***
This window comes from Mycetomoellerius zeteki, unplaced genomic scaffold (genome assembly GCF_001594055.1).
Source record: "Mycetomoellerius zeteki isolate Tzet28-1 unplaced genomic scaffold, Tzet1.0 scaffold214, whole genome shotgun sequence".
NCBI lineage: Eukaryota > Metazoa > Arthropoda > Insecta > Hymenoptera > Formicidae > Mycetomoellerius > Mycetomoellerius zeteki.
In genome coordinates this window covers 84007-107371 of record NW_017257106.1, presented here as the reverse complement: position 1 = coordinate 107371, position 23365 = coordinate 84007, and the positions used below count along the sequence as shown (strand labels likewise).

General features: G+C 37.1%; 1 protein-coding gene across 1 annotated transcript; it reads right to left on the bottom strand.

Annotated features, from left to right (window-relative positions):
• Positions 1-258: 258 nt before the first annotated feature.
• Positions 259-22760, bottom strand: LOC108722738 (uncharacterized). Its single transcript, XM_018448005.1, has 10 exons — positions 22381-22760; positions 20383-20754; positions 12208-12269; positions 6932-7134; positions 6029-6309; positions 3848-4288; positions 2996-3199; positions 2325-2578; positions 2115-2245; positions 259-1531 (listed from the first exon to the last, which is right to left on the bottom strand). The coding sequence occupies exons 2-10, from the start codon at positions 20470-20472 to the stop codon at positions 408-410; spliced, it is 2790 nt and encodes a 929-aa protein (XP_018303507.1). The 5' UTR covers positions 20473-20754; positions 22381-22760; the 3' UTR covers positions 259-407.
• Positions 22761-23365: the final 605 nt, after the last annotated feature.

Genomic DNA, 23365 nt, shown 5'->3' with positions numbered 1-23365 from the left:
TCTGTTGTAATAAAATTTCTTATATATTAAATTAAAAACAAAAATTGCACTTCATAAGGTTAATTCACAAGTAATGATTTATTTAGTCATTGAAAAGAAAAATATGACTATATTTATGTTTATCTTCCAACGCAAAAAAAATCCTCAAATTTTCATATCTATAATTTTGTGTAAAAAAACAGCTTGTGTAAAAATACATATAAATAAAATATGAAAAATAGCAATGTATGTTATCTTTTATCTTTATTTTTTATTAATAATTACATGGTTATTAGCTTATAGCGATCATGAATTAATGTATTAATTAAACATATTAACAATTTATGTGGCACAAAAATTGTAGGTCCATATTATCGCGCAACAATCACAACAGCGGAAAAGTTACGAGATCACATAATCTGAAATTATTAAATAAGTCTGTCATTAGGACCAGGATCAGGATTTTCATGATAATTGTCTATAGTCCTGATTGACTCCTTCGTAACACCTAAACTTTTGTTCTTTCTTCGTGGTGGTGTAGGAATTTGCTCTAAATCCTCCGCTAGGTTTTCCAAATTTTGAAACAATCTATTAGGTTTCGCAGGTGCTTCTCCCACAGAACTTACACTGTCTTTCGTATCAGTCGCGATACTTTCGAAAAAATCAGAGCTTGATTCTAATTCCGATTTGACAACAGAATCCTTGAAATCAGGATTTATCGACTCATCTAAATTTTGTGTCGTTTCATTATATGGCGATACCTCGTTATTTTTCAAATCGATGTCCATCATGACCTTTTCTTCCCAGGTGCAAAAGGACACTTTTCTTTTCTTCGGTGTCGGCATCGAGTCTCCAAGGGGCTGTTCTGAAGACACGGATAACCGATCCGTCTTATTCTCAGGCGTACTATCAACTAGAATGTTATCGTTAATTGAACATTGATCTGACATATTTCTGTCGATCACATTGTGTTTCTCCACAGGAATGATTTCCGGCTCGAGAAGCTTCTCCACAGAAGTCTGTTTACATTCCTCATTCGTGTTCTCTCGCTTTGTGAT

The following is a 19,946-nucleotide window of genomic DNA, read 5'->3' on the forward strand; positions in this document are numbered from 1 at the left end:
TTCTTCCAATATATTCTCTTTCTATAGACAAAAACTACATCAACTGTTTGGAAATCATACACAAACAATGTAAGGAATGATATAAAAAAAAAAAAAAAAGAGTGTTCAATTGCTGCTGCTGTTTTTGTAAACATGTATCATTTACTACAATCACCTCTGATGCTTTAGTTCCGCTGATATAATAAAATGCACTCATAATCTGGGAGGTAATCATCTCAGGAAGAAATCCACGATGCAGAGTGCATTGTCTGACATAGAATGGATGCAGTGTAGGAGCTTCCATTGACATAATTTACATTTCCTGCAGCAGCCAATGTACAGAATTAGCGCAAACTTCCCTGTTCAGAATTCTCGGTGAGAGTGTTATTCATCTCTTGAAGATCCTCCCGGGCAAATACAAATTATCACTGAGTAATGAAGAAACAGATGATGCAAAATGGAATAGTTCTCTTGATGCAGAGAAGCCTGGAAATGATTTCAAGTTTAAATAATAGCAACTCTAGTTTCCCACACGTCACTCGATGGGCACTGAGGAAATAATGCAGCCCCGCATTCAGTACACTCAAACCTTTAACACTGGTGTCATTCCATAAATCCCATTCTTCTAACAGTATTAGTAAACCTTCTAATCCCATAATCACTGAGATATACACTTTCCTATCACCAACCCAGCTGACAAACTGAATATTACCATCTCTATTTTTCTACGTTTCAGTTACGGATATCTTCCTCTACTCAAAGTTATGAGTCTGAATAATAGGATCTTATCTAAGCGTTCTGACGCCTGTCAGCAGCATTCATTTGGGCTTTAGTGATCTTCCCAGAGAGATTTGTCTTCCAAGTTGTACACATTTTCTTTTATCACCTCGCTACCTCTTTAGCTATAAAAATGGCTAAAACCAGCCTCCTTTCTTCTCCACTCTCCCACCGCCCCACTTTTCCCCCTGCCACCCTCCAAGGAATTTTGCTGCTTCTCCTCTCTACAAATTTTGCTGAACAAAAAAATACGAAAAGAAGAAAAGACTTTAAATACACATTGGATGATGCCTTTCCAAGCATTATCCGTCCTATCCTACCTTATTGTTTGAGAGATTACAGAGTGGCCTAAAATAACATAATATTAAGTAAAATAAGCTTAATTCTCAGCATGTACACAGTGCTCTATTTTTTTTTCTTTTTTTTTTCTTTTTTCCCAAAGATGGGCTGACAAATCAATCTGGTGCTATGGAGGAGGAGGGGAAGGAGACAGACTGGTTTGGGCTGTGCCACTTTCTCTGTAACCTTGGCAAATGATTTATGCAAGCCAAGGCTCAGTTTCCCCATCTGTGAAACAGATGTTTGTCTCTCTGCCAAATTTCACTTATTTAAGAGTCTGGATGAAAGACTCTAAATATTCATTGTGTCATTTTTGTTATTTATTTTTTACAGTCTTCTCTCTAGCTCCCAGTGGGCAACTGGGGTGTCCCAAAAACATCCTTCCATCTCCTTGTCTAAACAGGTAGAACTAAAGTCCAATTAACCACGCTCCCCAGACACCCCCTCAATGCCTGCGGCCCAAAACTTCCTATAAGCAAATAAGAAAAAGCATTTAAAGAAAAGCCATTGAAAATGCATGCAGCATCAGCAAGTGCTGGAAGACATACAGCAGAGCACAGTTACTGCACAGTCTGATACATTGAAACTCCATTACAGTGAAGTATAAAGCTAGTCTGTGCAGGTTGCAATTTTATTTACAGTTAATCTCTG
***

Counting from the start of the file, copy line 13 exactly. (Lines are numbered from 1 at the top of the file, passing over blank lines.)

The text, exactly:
TTCTTCCAATATATTCTCTTTCTATAGACAAAAACTACATCAACTGTTTGGAAATCATACACAAACAATGTAAGGAATGATATAAAAAAAAAAAAAAAAGAGTGTTCAATTGCTGCTGCTGTTTTTGTAAACATGTATCATTTACTACAATCACCTCTGATGCTTTAGTTCCGCTGATATAATAAAATGCACTCATAATCTGGGAGGTAATCATCTCAGGAAGAAATCCACGATGCAGAGTGCATTGTCTGACATAGAATGGATGCAGTGTAGGAGCTTCCATTGACATAATTTACATTTCCTGCAGCAGCCAATGTACAGAATTAGCGCAAACTTCCCTGTTCAGAATTCTCGGTGAGAGTGTTATTCATCTCTTGAAGATCCTCCCGGGCAAATACAAATTATCACTGAGTAATGAAGAAACAGATGATGCAAAATGGAATAGTTCTCTTGATGCAGAGAAGCCTGGAAATGATTTCAAGTTTAAATAATAGCAACTCTAGTTTCCCACACGTCACTCGATGGGCACTGAGGAAATAATGCAGCCCCGCATTCAGTACACTCAAACCTTTAACACTGGTGTCATTCCATAAATCCCATTCTTCTAACAGTATTAGTAAACCTTCTAATCCCATAATCACTGAGATATACACTTTCCTATCACCAACCCAGCTGACAAACTGAATATTACCATCTCTATTTTTCTACGTTTCAGTTACGGATATCTTCCTCTACTCAAAGTTATGAGTCTGAATAATAGGATCTTATCTAAGCGTTCTGACGCCTGTCAGCAGCATTCATTTGGGCTTTAGTGATCTTCCCAGAGAGATTTGTCTTCCAAGTTGTACACATTTTCTTTTATCACCTCGCTACCTCTTTAGCTATAAAAATGGCTAAAACCAGCCTCCTTTCTTCTCCACTCTCCCACCGCCCCACTTTTCCCCCTGCCACCCTCCAAGGAATTTTGCTGCTTCTCCTCTCTACAAATTTTGCTGAACAAAAAAATACGAAAAGAAGAAAAGACTTTAAATACACATTGGATGATGCCTTTCCAAGCATTATCCGTCCTATCCTACCTTATTGTTTGAGAGATTACAGAGTGGCCTAAAATAACATAATATTAAGTAAAATAAGCTTAATTCTCAGCATGTACACAGTGCTCTATTTTTTTTTCTTTTTTTTTTCTTTTTTCCCAAAGATGGGCTGACAAATCAATCTGGTGCTATGGAGGAGGAGGGGAAGGAGACAGACTGGTTTGGGCTGTGCCACTTTCTCTGTAACCTTGGCAAATGATTTATGCAAGCCAAGGCTCAGTTTCCCCATCTGTGAAACAGATGTTTGTCTCTCTGCCAAATTTCACTTATTTAAGAGTCTGGATGAAAGACTCTAAATATTCATTGTGTCATTTTTGTTATTTATTTTTTACAGTCTTCTCTCTAGCTCCCAGTGGGCAACTGGGGTGTCCCAAAAACATCCTTCCATCTCCTTGTCTAAACAGGTAGAACTAAAGTCCAATTAACCACGCTCCCCAGACACCCCCTCAATGCCTGCGGCCCAAAACTTCCTATAAGCAAATAAGAAAAAGCATTTAAAGAAAAGCCATTGAAAATGCATGCAGCATCAGCAAGTGCTGGAAGACATACAGCAGAGCACAGTTACTGCACAGTCTGATACATTGAAACTCCATTACAGTGAAGTATAAAGCTAGTCTGTGCAGGTTGCAATTTTATTTACAGTTAATCTCTG